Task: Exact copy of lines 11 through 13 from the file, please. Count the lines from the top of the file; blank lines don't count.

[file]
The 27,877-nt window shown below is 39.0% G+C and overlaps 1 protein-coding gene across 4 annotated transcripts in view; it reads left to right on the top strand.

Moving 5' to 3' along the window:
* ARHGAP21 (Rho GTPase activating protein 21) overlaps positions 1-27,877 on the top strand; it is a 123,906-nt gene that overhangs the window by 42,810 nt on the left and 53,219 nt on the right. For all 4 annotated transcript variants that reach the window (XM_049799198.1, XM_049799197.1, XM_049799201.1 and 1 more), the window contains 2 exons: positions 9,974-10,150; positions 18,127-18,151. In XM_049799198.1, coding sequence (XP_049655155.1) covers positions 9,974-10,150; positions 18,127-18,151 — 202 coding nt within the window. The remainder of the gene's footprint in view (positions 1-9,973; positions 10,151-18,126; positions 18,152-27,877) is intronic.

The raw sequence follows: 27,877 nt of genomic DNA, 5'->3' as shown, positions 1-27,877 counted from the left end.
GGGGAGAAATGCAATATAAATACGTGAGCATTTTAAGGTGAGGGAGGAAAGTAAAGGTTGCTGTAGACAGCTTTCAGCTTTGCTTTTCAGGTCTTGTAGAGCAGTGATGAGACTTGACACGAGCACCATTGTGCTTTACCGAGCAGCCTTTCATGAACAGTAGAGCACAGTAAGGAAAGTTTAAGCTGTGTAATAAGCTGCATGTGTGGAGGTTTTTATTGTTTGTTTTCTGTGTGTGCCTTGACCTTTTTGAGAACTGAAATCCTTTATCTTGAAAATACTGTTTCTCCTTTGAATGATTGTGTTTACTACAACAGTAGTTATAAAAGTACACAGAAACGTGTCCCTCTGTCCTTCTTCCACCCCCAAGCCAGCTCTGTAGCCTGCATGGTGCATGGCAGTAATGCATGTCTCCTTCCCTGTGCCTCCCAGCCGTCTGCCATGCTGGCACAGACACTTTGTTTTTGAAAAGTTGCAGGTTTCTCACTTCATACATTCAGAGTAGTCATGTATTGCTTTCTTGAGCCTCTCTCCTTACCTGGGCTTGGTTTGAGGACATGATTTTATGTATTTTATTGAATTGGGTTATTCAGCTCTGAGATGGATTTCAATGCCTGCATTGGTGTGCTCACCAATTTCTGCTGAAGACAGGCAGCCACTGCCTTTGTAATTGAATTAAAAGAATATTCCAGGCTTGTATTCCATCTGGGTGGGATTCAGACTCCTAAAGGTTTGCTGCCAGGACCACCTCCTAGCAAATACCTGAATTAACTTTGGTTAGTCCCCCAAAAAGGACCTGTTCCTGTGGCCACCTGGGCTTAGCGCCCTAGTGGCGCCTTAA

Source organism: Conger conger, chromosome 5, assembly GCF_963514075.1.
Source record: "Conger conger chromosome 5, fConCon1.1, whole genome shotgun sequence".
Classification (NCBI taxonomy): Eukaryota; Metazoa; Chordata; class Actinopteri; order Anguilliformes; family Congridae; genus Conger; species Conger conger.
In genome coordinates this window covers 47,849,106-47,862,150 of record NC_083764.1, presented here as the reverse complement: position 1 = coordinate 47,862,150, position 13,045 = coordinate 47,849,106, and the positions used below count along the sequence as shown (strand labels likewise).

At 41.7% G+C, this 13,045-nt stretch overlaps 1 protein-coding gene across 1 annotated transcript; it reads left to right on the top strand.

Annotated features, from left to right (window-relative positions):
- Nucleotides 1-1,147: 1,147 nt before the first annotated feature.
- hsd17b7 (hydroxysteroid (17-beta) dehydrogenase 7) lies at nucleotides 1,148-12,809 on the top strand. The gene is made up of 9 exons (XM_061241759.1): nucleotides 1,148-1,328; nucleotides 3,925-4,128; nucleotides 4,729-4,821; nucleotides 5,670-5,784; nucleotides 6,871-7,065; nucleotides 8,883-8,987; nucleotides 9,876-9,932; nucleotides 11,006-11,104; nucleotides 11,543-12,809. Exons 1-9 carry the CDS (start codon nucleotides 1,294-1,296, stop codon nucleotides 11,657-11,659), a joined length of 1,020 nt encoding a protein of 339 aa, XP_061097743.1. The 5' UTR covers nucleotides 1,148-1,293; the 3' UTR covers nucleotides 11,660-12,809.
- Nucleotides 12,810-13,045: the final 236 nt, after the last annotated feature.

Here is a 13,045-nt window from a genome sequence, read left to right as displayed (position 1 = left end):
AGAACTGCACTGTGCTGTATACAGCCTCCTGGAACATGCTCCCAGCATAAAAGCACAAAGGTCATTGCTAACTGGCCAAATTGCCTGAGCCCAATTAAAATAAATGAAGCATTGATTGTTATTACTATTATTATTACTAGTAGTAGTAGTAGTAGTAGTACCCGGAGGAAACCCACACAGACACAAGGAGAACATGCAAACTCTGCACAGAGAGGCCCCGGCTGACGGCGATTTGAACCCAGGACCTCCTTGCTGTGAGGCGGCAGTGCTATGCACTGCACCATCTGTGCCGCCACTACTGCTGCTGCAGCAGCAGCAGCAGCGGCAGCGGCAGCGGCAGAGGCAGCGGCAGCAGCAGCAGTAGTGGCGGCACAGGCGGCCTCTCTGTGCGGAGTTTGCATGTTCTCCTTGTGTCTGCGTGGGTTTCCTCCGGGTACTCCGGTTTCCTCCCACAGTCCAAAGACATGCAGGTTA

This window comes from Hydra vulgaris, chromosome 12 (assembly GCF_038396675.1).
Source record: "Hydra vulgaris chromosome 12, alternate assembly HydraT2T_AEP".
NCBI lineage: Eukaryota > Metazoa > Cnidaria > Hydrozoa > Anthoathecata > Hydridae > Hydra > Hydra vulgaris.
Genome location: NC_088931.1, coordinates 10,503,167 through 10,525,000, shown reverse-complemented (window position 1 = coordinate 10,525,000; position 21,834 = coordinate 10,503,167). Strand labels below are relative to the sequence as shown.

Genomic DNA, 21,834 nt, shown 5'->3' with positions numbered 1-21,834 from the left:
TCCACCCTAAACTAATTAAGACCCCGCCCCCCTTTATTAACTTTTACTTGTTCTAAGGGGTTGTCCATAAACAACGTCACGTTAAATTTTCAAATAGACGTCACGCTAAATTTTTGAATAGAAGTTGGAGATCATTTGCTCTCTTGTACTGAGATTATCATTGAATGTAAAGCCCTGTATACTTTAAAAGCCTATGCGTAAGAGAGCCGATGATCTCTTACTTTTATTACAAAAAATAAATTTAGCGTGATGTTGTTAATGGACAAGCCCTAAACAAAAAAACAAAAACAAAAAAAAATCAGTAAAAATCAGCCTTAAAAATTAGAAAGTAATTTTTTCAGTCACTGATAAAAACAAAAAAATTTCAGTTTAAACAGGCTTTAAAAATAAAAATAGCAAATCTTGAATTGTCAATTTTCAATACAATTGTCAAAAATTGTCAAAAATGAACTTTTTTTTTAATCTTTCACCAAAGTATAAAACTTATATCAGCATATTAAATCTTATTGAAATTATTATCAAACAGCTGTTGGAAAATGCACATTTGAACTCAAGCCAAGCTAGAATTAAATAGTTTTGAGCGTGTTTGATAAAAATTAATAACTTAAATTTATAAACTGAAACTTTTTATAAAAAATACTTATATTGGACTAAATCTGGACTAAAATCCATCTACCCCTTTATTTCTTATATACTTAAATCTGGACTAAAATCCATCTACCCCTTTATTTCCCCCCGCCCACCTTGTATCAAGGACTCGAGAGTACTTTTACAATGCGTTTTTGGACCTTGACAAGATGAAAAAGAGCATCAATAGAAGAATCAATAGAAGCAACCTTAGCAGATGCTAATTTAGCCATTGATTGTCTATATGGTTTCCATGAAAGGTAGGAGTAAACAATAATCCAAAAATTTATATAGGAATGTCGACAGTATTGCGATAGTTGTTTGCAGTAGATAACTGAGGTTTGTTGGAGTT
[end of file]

Annotated features, from left to right (window-relative positions):
- Nucleotides 1-1,147: 1,147 nt before the first annotated feature.
- hsd17b7 (hydroxysteroid (17-beta) dehydrogenase 7) lies at nucleotides 1,148-12,809 on the top strand. The gene is made up of 9 exons (XM_061241759.1): nucleotides 1,148-1,328; nucleotides 3,925-4,128; nucleotides 4,729-4,821; nucleotides 5,670-5,784; nucleotides 6,871-7,065; nucleotides 8,883-8,987; nucleotides 9,876-9,932; nucleotides 11,006-11,104; nucleotides 11,543-12,809. Exons 1-9 carry the CDS (start codon nucleotides 1,294-1,296, stop codon nucleotides 11,657-11,659), a joined length of 1,020 nt encoding a protein of 339 aa, XP_061097743.1. The 5' UTR covers nucleotides 1,148-1,293; the 3' UTR covers nucleotides 11,660-12,809.